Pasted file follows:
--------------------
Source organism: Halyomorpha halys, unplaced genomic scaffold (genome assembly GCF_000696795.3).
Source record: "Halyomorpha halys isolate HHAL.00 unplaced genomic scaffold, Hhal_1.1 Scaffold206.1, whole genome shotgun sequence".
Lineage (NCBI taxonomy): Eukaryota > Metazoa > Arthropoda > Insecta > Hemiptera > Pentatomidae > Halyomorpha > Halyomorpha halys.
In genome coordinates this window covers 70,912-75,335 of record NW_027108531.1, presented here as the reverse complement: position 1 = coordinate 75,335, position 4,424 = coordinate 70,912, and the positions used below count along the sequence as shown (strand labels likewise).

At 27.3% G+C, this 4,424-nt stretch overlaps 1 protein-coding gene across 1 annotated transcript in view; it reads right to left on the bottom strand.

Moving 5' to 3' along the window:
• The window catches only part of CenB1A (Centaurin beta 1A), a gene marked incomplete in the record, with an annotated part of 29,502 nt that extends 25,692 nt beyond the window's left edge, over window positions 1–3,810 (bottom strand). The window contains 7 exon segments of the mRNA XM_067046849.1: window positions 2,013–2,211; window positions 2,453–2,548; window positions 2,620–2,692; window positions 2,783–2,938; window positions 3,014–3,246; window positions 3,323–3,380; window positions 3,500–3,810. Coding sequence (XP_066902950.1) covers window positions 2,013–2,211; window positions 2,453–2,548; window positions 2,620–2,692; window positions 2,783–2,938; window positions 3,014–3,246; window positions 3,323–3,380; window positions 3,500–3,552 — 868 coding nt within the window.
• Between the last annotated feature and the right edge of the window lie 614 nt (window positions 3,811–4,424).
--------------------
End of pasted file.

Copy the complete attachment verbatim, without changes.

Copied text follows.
Source organism: Halyomorpha halys, unplaced genomic scaffold (genome assembly GCF_000696795.3).
Source record: "Halyomorpha halys isolate HHAL.00 unplaced genomic scaffold, Hhal_1.1 Scaffold206.1, whole genome shotgun sequence".
Lineage (NCBI taxonomy): Eukaryota > Metazoa > Arthropoda > Insecta > Hemiptera > Pentatomidae > Halyomorpha > Halyomorpha halys.
In genome coordinates this window covers 70,912-75,335 of record NW_027108531.1, presented here as the reverse complement: position 1 = coordinate 75,335, position 4,424 = coordinate 70,912, and the positions used below count along the sequence as shown (strand labels likewise).

At 27.3% G+C, this 4,424-nt stretch overlaps 1 protein-coding gene across 1 annotated transcript in view; it reads right to left on the bottom strand.

Moving 5' to 3' along the window:
• The window catches only part of CenB1A (Centaurin beta 1A), a gene marked incomplete in the record, with an annotated part of 29,502 nt that extends 25,692 nt beyond the window's left edge, over window positions 1–3,810 (bottom strand). The window contains 7 exon segments of the mRNA XM_067046849.1: window positions 2,013–2,211; window positions 2,453–2,548; window positions 2,620–2,692; window positions 2,783–2,938; window positions 3,014–3,246; window positions 3,323–3,380; window positions 3,500–3,810. Coding sequence (XP_066902950.1) covers window positions 2,013–2,211; window positions 2,453–2,548; window positions 2,620–2,692; window positions 2,783–2,938; window positions 3,014–3,246; window positions 3,323–3,380; window positions 3,500–3,552 — 868 coding nt within the window.
• Between the last annotated feature and the right edge of the window lie 614 nt (window positions 3,811–4,424).